Mount St. Helens is an active volcano located in Washington State, in the Pacific Northwest region of the US. It is 96 miles (154 km) south of Seattle and 50 miles (80 km) northeast of Portland.
Mount St. Helens is most popular for the eruption on May 18, 1980, at 8:32 a.m., the deadliest and most economically destructive volcanic event in the history of the United States. Fifty-seven people were killed. A massive debris avalanche triggered by an earthquake measuring 5.1, caused an eruption, reducing the elevation of the mountain's summit from 9,677 ft (2,950 m) to 8,365 ft (2,550 m) and replacing it with a 1 mile (1.6 km) wide horseshoe-shaped crater.
Mount St. Helens is a popular climb for both beginning and experienced mountaineers and one of our favorites for introducing first time climbers to mountaineering. Although people are able to climb Mount St. Helens year-round, late spring through early fall is the most popular season, with the Mothers Day event, where climbers of both sexes are encouraged to wear dresses being very popular.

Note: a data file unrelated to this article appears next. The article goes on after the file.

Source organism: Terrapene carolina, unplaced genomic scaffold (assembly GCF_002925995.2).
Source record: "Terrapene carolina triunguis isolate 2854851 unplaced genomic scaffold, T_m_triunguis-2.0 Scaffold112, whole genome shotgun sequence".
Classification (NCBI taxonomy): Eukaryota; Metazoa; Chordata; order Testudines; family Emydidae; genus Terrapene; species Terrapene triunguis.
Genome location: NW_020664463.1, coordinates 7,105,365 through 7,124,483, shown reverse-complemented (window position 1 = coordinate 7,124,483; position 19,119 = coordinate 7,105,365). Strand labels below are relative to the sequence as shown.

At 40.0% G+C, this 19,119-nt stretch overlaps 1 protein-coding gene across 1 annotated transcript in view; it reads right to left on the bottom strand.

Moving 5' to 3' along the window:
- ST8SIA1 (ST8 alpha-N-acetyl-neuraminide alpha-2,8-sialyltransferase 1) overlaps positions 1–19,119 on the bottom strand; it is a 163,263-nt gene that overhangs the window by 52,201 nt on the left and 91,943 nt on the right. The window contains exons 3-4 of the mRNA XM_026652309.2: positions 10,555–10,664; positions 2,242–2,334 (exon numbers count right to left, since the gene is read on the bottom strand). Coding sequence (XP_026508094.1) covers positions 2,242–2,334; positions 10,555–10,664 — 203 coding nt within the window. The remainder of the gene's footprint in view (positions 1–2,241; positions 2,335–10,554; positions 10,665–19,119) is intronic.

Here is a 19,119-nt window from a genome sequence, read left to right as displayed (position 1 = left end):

Most climbers use the Monitor Ridge Route from Climbers Bivouac to summit. This route gains 4,500 feet in five miles to the crater rim at 8,365 feet elevation. Although strenuous, this non-technical climb is suitable for people in good physical condition who are comfortable scrambling on steep, rugged terrain. Most climbers complete the round trip in seven to twelve hours. While climbing to the crater rim is permitted, entry into the crater is strictly prohibited.
The major safety concern with climbing Mt. St. Helens are the cornices at the crater rim. Several climbers have punched through over the years by getting too close to the edge and fallen into the crater.
To train for Mt St. Helens (1 day summit trip):
To train for Mt. St. Helens the 6 week mountaineering plan is sufficient.
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